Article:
(Courtesy: SolaRoad) Dutch bicycle commuters will soon be riding on sunshine — well, kind of. The Netherlands announced that it is putting the final touches on a 230-foot bike lane that’s constructed with solar panels. The bike path, set to officially open Nov. 12, will be the first publicly accessible solar road in the world.
Harnessing the Sun
The pilot bike lane is just a small segment of a path the runs along a provincial road in the town of Krommenie, which is roughly 15 miles north of Amsterdam. The bike path was built using square concrete modules fitted with solar cells. A one-centimeter-thick layer of tempered glass fits over the top of the cells. Although the panels may sound delicate, they can handle the weight and pressure of a truck without cracking. But since the panels are in a fixed position, they generate 30 percent less energy than those installed on rooftops. To get the most from the solar path, panels were installed on angles to let the rain wash off dirt. The Netherlands Organization for Applied Scientific Research (TNO) spearheaded the $3.74-million project, dubbed the SolaRoad. The plan is to extend the bike path to 328 feet by 2016. By then, the path should generate enough power to light three homes.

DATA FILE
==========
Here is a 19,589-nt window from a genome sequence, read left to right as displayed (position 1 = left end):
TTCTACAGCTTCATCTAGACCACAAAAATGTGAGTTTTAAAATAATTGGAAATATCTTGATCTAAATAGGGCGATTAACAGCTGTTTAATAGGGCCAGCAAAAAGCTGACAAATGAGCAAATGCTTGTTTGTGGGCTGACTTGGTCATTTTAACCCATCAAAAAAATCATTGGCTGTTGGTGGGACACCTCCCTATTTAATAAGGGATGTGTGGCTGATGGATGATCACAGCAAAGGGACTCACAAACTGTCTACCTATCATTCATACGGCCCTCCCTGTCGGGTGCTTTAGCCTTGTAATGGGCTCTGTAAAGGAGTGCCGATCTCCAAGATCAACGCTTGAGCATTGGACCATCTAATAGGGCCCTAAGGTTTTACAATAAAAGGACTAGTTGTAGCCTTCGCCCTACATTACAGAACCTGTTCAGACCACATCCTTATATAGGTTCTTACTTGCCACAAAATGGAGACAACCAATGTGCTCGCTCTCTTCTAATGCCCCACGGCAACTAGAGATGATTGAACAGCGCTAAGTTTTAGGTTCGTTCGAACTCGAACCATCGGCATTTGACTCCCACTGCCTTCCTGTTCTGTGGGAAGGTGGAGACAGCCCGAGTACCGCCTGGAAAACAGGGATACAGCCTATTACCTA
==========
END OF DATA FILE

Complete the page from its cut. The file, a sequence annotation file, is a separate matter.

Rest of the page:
Now, scientists will monitor the bike path for a three-year period, taking measurements and performing tests along the way. They primarily want to determine how much power the road actually generates, how it stands up to the roughly 2,000 daily riders, and what it’s like to bike on. But if all goes well, Stan de Wit of the Netherlands TNO believes that up to 20 percent of the Netherlands’ 87,000 miles of roadway could be solarized, the Guardian reports. The solar roads could potentially power anything from traffic lights to electric cars.
Across the Pond
Here in the United States, Julie and Scott Brusaw, engineers from Idaho, are working to mainstream solar roads. They made a big splash earlier this year when their video “Solar FREAKIN’ Roadways!” went viral. Since then, they’ve raised over $2.2 million through a crowdsourcing campaign. They hope to start off small: replacing concrete driveways, bike paths, patios and sidewalks with solar panels. Eventually, they’d like to set their sights on the nation’s highway system. For now, it looks like the Netherlands is already on that path.